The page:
We walked up the stairs to get closer to the Buddha, who was sitting against a backdrop of beautiful blue sky with lovely clouds whisping along behind him. Though his stature was dominating, being in his shadow was both mesmerizing and peaceful. His hand represents removing affliction. The Buddha has a lovely view of Lantau Island, but behind him lay an even more breathtaking panoramic view of an aqua gem of a reservoir with the ocean and outlying islands stretching out beyond in a haze of blue and triangles. Perhaps there is a lesson in him turning his back to this view? We descended from the Buddha’s throne and walked towards a Tea Garden. We found a lovely little spot for a light lunch of fried rice with “vegetarian chicken.” I had read somewhere that Hong Kong, or was it mainland, mimics vegetarian meats quite well. Well, indeed.
one of the Buddha's cronies (who i wouldn't mind being cast in stone as)
Outside the restaurant, we learned how to rub the “lucky pan” for good fortune. A good rub elicits a spouting, playful fountain and an instrumental sound that I don’t quite have the words to describe. I had a delicious hot lemon tea during lunch and an iced tea afterward. The tea leaves are grown close by the restaurant. The woman who worked there pointed at which kind of leaf we were drinking, but unfortunately my tea recognition skills are not up to par because I have no idea what it was. Perhaps a lotus leaf?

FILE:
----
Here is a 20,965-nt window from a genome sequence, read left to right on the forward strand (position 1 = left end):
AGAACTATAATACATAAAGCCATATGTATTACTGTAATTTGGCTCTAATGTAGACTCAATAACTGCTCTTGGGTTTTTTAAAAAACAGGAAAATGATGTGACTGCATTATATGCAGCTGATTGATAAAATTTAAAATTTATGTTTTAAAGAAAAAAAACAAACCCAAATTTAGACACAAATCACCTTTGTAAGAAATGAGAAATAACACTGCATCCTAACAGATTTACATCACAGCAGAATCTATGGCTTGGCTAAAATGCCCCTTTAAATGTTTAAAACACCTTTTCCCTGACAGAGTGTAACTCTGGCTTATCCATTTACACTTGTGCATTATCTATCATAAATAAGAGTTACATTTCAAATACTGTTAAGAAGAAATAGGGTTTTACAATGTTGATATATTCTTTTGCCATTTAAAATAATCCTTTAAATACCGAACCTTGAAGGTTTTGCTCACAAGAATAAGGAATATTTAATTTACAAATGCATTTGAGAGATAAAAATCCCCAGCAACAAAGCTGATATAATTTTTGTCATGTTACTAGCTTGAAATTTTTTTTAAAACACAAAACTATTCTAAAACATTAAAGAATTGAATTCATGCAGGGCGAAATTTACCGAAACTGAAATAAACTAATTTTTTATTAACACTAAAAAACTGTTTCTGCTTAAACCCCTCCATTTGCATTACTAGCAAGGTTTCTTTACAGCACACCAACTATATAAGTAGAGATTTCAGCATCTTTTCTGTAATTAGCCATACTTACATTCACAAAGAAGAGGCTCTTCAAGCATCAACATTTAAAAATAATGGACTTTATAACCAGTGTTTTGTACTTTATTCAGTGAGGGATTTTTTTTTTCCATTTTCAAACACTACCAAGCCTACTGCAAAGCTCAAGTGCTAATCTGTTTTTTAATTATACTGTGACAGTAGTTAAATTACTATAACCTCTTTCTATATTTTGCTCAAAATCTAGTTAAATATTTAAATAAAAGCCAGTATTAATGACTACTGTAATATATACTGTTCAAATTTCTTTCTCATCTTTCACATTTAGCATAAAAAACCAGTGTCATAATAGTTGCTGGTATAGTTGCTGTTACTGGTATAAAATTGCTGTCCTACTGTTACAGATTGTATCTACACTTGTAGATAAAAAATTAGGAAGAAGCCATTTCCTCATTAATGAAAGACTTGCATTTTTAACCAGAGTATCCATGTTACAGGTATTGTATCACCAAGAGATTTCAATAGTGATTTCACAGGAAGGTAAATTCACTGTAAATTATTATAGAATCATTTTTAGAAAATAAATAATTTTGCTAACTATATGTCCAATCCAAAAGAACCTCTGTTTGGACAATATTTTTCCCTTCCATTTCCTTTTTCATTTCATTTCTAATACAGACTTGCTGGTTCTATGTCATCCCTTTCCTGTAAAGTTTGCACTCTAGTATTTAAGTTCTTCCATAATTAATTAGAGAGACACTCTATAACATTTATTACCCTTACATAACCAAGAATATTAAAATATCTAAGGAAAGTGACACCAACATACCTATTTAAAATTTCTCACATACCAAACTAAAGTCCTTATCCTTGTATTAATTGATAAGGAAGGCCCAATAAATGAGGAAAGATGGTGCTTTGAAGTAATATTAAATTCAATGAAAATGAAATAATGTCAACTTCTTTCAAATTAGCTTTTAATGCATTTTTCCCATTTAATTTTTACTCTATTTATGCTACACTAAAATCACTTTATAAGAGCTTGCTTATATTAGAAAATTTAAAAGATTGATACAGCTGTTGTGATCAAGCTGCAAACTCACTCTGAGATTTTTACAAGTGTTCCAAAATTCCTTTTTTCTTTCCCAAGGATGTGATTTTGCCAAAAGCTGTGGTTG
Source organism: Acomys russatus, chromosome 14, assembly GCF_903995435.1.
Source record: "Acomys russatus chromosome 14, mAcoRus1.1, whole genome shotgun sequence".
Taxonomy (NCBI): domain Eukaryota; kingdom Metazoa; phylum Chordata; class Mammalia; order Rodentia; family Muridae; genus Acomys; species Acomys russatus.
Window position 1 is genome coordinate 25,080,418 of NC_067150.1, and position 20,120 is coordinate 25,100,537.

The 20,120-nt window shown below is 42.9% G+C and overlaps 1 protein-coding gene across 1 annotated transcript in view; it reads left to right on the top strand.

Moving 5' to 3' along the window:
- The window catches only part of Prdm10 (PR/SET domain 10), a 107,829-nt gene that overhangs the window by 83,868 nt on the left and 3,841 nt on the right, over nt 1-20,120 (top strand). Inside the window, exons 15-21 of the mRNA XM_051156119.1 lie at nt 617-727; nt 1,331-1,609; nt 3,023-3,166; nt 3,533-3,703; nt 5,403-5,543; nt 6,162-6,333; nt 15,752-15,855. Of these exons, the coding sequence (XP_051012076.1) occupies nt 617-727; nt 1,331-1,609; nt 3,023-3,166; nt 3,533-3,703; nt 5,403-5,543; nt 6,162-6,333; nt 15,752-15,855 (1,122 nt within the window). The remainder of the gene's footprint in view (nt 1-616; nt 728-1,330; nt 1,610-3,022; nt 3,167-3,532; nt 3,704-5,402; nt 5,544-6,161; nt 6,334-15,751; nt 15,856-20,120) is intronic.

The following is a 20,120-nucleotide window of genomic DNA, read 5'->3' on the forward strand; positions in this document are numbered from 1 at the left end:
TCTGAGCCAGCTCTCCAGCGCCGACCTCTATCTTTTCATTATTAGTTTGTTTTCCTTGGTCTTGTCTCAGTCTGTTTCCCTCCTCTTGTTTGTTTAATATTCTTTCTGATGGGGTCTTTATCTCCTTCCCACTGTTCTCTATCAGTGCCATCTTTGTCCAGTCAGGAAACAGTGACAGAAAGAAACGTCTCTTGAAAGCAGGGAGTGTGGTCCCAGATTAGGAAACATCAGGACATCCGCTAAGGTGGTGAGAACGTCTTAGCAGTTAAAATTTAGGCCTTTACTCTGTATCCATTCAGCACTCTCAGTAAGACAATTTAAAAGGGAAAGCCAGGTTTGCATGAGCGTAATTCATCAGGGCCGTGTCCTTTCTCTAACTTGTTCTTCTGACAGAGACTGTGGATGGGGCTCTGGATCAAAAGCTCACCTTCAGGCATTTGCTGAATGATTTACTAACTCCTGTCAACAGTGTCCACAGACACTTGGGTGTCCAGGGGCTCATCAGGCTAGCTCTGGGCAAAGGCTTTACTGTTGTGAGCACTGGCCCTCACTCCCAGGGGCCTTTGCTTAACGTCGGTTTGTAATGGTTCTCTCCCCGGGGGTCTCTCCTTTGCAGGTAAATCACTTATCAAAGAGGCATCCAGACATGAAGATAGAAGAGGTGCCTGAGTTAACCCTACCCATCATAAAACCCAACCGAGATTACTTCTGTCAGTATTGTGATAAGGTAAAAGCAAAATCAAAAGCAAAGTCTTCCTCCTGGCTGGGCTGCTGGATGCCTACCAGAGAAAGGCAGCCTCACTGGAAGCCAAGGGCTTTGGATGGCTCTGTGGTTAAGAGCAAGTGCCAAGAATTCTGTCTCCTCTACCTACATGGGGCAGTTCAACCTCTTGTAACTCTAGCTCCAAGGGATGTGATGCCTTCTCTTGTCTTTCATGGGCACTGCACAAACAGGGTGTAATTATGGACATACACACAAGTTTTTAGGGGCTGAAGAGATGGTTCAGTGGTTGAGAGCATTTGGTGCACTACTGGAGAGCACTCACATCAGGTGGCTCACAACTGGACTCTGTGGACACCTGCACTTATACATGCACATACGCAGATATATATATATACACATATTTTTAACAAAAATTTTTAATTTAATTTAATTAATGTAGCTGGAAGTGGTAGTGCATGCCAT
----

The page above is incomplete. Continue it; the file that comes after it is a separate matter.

the Wisdom Path
After lunch, we wandered onto the “Wisdom Path” which connects with the Lantau Trail. I don’t know how to explain the rest except to say it was the most peaceful, tranquil, delightful afternoon I have had since arriving. The sun was brilliant and warm, the wind sonorous, the air clear and bright. We had aspirations to go to a beach that fell to the wayside as we melted into this land. This day will stay with me.
We took the Air Tram back down to the other side of Lantau Island, where we caught the MTR back to Hong Kong Island. What a day!
the Air Tram from Nging Ping Village. No thank you for the clear bottomed "Crystal Cabin"
If you would like to see more photos from Lantau, check out the following album.
I am so glad to have found so much greenery in Hong Kong. The day before last, I hiked up to the top of “The Peak,” which is the highest point in Hong Kong Island at about 550 meters (or 1,600 feet). One word: WOW! After a full day of orientation inside, I was ready to explore new territory in my adopted kingdom. I let the group start off without me, for I was craving some downtime and also in dire need of sola time. It turns out we can trek to The Peak right from our campus (I literally google mapped Swire Hall (my dorm) to The Peak and it worked!). I enjoyed a lovely hike up the peak path and caught the group just before the summit. The path was actually a paved road that snaked its way up about 3,000 meters worth of foliage, vistas (now you might be wondering why i walked over 3,000 meters to a 550 meter peak from about halfway between sea level and the peak. i’m still trying to figure that out, but the path was quite gradual and involved a lot of elongated switchbacks). There was quite a mix of pedestrians en route: locals taking an evening stroll, “super fit” joggers sweating their way by, and of course many a tourist heading up for their first view. Upon reaching the top, I was initially surprised to see a legit mall replete with Haagan Daaz (which, by the way, has perfected the art of the quintessential ice cream scoop. and is also apparently spelled Haagen Dazs) & McDonalds…but then I remembered this is Hong Kong!